In a nod toward the idea that teaching isn’t seen as a prestigious career, the program is called RESPECT, an acronym for Recognizing Educational Success, Professional Excellence, and Collaborative Teaching. To receive funding, states and districts would have to collaborate with teachers, unions, schools of education, and other stakeholders to reform the field of teaching.

“Our goal is to work with teachers and principals in rebuilding their profession and to elevate the teacher voice in federal, state, and local education policy. Our larger goal is to make teaching not only America’s most important profession, but also America’s most respected profession,” Duncan said.

The administration’s proposal builds on President Obama’s State of the Union speech when he said: “Give [schools] the resources to keep good teachers on the job, and reward the best ones. In return, grant schools flexibility: To teach with creativity and passion; to stop teaching to the test; and to replace teachers who just aren’t helping kids learn. That’s a bargain worth making.”

For more news about teacher quality, see:

States strengthening teacher evaluation standards

Hey, teachers: The Heritage Foundation thinks you’re overpaid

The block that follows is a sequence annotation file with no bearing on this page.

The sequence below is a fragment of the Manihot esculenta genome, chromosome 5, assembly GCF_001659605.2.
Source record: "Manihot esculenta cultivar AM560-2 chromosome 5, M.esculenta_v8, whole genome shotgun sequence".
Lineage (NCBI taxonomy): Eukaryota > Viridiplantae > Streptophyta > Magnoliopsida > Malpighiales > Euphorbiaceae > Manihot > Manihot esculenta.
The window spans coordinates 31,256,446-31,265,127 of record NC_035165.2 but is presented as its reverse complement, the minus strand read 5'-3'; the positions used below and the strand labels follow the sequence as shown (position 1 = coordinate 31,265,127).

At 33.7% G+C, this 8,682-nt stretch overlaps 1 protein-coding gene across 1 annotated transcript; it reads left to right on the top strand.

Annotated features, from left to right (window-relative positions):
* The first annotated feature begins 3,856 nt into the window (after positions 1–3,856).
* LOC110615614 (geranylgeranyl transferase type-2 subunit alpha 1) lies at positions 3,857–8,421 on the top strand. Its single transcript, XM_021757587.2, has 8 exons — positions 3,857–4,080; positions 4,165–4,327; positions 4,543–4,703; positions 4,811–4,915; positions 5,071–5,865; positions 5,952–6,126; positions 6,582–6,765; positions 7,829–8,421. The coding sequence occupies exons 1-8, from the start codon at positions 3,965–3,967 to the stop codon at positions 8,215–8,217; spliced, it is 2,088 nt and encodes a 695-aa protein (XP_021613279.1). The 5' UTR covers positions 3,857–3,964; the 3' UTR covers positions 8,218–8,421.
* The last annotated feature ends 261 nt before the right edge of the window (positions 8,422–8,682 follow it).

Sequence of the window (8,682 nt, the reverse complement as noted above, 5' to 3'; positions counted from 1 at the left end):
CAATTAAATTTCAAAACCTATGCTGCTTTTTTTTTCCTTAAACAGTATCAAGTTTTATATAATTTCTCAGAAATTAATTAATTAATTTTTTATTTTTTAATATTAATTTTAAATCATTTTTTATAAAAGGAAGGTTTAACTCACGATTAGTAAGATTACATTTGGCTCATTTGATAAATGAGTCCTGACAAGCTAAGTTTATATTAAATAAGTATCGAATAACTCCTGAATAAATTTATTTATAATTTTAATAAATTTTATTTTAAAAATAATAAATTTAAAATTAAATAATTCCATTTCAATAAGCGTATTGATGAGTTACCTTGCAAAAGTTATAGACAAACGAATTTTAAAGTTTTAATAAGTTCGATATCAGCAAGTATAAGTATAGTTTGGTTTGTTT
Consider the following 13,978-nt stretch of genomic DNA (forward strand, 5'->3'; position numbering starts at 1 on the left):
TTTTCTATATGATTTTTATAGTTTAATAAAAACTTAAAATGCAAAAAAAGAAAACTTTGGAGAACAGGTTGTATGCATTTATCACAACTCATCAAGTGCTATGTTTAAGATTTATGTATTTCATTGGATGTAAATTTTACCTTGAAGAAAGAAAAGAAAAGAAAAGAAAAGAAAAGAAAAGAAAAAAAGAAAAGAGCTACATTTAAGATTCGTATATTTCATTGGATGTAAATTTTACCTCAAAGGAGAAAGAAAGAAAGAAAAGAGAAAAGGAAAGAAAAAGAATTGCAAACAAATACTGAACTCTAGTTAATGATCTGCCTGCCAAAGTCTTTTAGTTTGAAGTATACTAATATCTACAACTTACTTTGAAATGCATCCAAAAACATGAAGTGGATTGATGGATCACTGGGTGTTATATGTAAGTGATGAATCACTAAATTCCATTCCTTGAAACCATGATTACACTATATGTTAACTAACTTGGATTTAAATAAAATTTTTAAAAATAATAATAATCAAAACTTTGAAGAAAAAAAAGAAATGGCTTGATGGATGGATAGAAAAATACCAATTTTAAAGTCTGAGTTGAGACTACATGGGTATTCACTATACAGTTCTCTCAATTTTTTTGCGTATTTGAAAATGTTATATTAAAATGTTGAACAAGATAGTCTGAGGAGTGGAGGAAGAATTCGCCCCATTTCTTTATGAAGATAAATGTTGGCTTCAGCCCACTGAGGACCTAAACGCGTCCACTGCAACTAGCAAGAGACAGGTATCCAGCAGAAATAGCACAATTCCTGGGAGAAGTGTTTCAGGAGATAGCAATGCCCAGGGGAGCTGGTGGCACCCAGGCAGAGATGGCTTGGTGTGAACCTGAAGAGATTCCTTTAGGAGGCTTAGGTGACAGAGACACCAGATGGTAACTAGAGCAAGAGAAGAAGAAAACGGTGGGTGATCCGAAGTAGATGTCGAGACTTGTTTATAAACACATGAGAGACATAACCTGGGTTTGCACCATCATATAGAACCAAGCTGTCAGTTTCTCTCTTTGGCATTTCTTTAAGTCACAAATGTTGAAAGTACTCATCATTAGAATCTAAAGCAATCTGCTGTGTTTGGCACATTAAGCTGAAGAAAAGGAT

Four fallacies of the ‘teachers are overpaid’ argument

Details of the program will be developed through budget negotiations with Congress and the competition process itself, but the proposal considers a broad range of reforms, an Education Department press release said, including:

• Reforming teacher colleges and making them more selective.

• Creating new career ladders for teachers.

• Linking earnings more closely to performance, rather than simply longevity or credentials.

• Compensating teachers for working in challenging learning environments.

• Making teacher salaries more competitive with other professions.

• Improving professional development and providing time for collaboration.

• Providing teachers with greater autonomy in exchange for greater accountability.

• Building evaluation systems based on multiple measures, not just test scores.

• Reforming tenure to raise the bar, protect good teachers, and promote accountability.